Jan 31, 2013, 04:49AM

Woman Seeking City: Quaint and Cosmopolitan

Lessons from D.C. and Bangkok.

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My brother-in-law has the state of Minnesota tattooed on his bicep. You might ask, Minnesota? Really? But more importantly: what is it about Minnesota that made him want to look at the contours of its state lines on his arm for the rest of his life? Place matters to us. According to Richard Florida, author of Who’s Your City, it should. He argues that where you live is the most important decision you’ll make in your life, on par with (or perhaps even surpassing) who you pick for a mate.

There are many parallels between picking a mate and a city. Falling in love with a city is like falling in love with a person: it is electric, jolting you to life. Suddenly, you see your own vibrancy reflected in the city/person. You are buoyed by the sensation of total belonging. You are exactly where you want to be, a feeling otherwise so elusive. My interest in cities is motivated by the fact that I am on the prowl for a new one. I don’t want to settle for just any old city. As my husband and I prepare to head off to grad school, I’m thinking more specifically about the qualities I am seeking.

Woman seeks city with access to places to jog, bike lanes, good public transportation, some greenery. Skyline must not be dominated by skyscrapers. Must not be overshadowed by surrounding suburbs. Quaintness a major plus. Must be cosmopolitan enough that Joan Didion could conceivably come to speak there.

By this measure, I should love D.C., where I was born and raised. But to me, D.C. is like that ostensibly attractive guy you date when you feel lonely, but whom you have no chemistry with and find pretty boring. Recently, I went to Bangkok, a city that I should despise based on the above catalogue, and just can’t seem to leave. The song “One Night in Bangkok” from the 1985 musical Chess sums the city up nicely: “One night in Bangkok makes the hard man humble. Not much between despair and ecstasy.” Well, that sounds kind of scary. Yet my one night in Bangkok quickly turned into 40.

Standing on the balcony of my friend’s 23rd story apartment, it hits me unexpectedly: I love Bangkok. And yet so many of the individual pieces that comprise Bangkok sound terrible—even morally suspect. Bangkok is home to an astounding 180 shopping malls. The traffic is appalling. It’s not quaint. Its horizon is pocked with skyscrapers; each 40-story building a phallic monument to the fact that Bangkok is thriving while many of its Southeast Asian neighbors languish.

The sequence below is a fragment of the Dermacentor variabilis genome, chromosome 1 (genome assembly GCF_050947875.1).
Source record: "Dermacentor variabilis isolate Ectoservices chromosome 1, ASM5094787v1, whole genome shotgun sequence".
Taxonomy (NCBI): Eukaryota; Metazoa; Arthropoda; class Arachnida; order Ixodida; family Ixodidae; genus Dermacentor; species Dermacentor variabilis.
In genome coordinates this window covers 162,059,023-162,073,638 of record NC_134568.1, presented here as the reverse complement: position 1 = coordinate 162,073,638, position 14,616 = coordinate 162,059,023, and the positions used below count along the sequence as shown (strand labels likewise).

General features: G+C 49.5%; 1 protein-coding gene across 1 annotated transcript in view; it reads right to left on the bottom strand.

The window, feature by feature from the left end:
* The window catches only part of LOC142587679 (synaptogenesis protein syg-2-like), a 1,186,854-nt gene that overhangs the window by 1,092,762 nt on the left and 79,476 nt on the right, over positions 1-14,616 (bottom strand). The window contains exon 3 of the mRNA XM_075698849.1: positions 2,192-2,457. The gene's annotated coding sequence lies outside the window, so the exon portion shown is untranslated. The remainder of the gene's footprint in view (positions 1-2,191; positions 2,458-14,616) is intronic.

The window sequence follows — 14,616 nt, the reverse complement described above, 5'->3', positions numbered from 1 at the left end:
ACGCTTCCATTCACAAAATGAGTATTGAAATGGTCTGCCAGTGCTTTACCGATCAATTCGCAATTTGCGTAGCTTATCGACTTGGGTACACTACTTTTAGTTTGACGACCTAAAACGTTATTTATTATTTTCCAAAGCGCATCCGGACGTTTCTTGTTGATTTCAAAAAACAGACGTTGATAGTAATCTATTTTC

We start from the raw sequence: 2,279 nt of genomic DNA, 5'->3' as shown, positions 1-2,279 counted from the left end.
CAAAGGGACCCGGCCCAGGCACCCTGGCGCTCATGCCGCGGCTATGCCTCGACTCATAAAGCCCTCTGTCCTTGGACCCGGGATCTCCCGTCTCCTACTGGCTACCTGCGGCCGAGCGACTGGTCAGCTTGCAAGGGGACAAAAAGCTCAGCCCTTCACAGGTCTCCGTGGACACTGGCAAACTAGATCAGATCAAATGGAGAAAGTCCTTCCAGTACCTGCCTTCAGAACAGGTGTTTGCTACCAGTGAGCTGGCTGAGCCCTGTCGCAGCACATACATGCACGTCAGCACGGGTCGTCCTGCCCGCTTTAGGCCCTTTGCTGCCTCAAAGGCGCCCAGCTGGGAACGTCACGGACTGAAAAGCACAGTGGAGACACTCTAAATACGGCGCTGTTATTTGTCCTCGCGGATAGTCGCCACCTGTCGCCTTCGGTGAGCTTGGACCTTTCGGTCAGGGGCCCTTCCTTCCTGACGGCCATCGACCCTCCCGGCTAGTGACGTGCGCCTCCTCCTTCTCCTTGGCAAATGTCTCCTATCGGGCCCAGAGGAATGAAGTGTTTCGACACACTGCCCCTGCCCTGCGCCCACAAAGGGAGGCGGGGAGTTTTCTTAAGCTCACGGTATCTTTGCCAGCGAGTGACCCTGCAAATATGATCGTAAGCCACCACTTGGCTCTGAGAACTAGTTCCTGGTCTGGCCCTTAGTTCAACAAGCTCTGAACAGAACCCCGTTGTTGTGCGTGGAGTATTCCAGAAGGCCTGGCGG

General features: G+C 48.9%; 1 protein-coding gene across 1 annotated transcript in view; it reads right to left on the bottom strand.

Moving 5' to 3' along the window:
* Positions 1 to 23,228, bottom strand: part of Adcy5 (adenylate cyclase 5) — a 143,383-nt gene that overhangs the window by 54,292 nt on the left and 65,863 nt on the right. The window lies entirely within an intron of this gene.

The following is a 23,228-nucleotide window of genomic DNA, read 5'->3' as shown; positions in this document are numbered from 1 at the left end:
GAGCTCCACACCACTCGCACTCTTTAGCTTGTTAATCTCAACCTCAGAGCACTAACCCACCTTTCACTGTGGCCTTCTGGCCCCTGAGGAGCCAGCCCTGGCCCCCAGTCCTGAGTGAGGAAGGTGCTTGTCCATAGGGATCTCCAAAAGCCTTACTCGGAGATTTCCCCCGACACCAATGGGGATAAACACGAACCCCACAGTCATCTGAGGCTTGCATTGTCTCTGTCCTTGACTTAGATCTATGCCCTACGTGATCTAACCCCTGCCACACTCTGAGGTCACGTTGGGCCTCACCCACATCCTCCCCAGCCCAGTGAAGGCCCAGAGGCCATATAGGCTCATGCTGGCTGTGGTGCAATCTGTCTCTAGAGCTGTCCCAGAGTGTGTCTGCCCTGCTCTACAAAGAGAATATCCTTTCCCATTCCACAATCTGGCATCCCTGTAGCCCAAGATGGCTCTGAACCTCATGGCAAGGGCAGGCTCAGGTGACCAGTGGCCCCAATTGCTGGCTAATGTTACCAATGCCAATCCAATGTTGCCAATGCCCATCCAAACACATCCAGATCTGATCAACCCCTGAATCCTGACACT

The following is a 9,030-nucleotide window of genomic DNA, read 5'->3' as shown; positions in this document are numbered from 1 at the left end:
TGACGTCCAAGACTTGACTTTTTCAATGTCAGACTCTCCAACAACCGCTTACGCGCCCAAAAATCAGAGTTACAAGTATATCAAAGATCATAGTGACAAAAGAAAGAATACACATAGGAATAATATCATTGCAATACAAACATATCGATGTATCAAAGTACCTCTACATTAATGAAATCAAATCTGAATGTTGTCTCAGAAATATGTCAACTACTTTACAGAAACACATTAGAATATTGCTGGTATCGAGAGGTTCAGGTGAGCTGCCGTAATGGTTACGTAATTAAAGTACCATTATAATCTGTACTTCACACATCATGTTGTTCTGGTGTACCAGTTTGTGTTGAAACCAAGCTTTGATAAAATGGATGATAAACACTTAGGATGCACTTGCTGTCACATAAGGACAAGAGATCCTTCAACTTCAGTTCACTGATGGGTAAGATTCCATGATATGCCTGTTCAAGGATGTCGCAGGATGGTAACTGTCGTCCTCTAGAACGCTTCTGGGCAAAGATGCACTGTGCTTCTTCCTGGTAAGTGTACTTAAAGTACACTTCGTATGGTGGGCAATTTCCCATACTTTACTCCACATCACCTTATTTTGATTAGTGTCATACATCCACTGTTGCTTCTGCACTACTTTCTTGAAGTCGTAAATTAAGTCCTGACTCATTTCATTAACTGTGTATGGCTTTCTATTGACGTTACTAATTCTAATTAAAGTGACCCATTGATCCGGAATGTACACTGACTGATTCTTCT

So what’s appealing about Bangkok? In my experience, people are generally nice here. The traffic is terrible, but people don’t really honk. Almost every time I interact with someone, they look in my eyes and smile. But what makes Bangkok electric for me is its capacity for authenticity. It’s a city that’s comfortable with its inconsistencies, making no apparent attempt to reconcile otherwise irreconcilable things. It’s defined by its conservative Buddhist culture, yet when I walk down the street with my husband, prostitutes call out, “Hello, handsome man!” In the same city where I feel like a floozy for wearing shorts, I can buy a dildo on the street in plain sight of impressionable children. It is also a city where you are likely to see a legless blind woman begging for money below an enormous Christian Dior ad. You will see numerous people giving her money. Bangkok is a place that is simultaneously thriving and failing.

These incongruities are unintentional, likely the result of bureaucracy or, more darkly, the outright indifference of the city’s institutions. Bangkok, like all cities, doesn’t care about any one individual, but the difference is that Bangkok is not going to pretend to. If I’m a Bangkok bus driver, I’m going to speed up instead of slow down when I see people crossing the street. Just at a time when my twentysomething self-absorption is in full bloom, Bangkok is reminding me how little I matter.

Without trying, Bangkok is keeping me honest at a point in my life when I need it the most—the point when I am deciding how I am going to live. Suddenly, all my worry about my future is irrelevant. Maybe that is what a great city does, it forces us to forget ourselves and instead become apart of the pulse of a place. This is how we become New Yorkers, Michiganders, or wake up to find the likeness of a state on our bicep.

In contrast, I worry that if I were to live in D.C. for too long, my ego might flourish; I might start wearing Anne Taylor Loft pantsuits and live and die by my business card. I might get cozy; or worse, complacent.

Perhaps there are no Great Cities. Just great ones for specific people. Perhaps this is why large cities are so often the recipients of adoration: they offer different things to different people, with the capacity to respond to their inhabitants’ needs as they evolve over time. And as it turns out, that perfect city, according to my personal ad, doesn’t exist.


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